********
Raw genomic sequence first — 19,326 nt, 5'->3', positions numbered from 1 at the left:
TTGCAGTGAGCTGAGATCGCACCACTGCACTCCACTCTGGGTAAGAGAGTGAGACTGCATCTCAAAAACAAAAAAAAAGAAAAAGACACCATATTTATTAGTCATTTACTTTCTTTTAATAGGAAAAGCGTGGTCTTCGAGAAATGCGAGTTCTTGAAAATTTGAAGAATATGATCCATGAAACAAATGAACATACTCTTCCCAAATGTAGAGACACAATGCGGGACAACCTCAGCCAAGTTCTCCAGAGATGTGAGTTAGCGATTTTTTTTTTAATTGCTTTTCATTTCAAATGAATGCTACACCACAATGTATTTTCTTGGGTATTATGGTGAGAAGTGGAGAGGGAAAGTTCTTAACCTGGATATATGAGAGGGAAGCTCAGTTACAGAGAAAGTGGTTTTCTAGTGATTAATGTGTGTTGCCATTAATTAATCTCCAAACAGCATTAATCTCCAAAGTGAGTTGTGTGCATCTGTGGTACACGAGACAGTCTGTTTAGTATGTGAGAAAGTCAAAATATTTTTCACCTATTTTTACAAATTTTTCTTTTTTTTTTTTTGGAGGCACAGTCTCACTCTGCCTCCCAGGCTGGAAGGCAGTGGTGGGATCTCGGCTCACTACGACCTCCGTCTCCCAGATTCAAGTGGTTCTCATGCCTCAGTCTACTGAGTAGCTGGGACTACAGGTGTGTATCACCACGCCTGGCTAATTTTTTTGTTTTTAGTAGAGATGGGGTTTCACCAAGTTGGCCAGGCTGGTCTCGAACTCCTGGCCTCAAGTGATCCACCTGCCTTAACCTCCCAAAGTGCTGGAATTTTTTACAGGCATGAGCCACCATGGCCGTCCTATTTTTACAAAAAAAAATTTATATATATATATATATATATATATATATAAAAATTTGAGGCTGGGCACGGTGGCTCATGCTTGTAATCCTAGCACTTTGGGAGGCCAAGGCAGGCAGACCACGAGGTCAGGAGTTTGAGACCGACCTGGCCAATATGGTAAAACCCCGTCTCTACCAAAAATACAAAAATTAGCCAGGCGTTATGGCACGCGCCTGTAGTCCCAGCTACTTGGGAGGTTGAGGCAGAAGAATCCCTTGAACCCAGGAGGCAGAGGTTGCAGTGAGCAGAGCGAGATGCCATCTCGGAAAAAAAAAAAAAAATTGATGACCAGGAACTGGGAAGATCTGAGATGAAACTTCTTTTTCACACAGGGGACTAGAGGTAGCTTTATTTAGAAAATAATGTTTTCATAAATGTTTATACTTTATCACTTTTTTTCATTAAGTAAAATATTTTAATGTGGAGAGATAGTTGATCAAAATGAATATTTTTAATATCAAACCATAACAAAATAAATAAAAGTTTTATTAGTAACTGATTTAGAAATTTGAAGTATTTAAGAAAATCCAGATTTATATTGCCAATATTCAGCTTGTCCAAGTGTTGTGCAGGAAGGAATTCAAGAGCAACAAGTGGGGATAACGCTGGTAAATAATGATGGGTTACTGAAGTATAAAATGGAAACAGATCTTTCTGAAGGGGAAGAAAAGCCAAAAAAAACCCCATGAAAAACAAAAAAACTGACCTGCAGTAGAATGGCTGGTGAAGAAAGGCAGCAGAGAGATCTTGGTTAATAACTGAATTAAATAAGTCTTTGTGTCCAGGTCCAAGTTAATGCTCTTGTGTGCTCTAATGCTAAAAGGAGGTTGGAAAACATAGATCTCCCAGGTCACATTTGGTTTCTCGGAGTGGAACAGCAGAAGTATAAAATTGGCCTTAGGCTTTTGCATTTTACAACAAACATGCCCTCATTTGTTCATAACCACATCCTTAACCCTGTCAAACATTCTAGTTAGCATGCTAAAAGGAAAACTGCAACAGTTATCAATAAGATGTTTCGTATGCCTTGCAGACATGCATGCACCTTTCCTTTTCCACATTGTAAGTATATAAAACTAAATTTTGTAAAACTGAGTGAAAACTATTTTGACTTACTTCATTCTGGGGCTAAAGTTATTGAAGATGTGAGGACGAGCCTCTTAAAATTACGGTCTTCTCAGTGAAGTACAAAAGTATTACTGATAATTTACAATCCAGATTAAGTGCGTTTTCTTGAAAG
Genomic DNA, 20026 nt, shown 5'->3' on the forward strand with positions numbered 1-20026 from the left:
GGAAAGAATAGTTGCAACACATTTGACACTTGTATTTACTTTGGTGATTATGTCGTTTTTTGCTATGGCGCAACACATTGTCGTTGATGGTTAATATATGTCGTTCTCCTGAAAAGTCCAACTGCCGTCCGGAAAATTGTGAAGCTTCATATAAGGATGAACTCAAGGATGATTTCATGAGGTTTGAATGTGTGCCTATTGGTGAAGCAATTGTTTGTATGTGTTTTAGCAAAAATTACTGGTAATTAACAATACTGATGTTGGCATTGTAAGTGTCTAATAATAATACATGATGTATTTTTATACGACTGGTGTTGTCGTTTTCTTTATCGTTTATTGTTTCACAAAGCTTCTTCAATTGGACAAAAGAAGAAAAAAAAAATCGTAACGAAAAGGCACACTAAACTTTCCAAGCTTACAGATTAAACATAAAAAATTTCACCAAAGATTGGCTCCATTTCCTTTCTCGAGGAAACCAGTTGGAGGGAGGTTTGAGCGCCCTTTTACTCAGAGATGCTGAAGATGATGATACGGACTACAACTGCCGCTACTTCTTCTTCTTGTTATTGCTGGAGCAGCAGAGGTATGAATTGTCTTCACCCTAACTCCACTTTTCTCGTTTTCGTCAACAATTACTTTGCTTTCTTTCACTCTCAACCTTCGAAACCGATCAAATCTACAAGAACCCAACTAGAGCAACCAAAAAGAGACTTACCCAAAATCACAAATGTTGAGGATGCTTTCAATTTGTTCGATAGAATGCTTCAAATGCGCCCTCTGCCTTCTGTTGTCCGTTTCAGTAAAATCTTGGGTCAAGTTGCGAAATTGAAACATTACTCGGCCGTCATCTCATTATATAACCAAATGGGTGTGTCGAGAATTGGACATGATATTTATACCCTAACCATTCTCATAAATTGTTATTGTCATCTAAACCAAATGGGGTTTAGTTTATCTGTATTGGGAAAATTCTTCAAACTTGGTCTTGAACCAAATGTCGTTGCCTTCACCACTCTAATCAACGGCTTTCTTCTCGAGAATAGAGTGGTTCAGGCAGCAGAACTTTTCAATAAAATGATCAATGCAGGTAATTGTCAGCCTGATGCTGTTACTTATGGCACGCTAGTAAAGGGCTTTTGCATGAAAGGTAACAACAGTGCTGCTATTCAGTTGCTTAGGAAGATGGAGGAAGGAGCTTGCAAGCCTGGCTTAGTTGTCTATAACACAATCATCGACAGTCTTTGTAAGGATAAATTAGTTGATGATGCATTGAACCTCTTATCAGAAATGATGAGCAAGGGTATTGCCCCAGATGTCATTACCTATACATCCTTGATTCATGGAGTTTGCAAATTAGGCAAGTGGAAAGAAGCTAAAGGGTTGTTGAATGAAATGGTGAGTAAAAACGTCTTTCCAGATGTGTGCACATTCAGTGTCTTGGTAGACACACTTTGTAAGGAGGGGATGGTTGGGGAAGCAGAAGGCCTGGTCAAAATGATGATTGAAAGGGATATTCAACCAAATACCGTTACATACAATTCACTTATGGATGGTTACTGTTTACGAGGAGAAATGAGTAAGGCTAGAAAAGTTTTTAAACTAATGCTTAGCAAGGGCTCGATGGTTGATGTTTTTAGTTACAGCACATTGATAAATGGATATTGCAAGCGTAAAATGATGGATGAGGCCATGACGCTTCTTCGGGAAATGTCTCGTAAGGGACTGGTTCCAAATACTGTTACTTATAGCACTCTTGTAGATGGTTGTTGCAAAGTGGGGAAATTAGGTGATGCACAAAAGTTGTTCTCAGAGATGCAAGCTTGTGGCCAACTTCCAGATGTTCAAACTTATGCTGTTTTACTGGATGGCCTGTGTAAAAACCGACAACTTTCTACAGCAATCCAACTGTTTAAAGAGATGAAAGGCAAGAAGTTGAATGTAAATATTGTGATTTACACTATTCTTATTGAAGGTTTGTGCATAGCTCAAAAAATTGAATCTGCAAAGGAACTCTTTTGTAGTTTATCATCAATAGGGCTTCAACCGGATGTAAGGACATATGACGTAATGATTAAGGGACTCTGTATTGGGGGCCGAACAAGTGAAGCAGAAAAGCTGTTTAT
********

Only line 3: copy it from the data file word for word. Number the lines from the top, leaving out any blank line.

Genomic DNA, 20026 nt, shown 5'->3' on the forward strand with positions numbered 1-20026 from the left: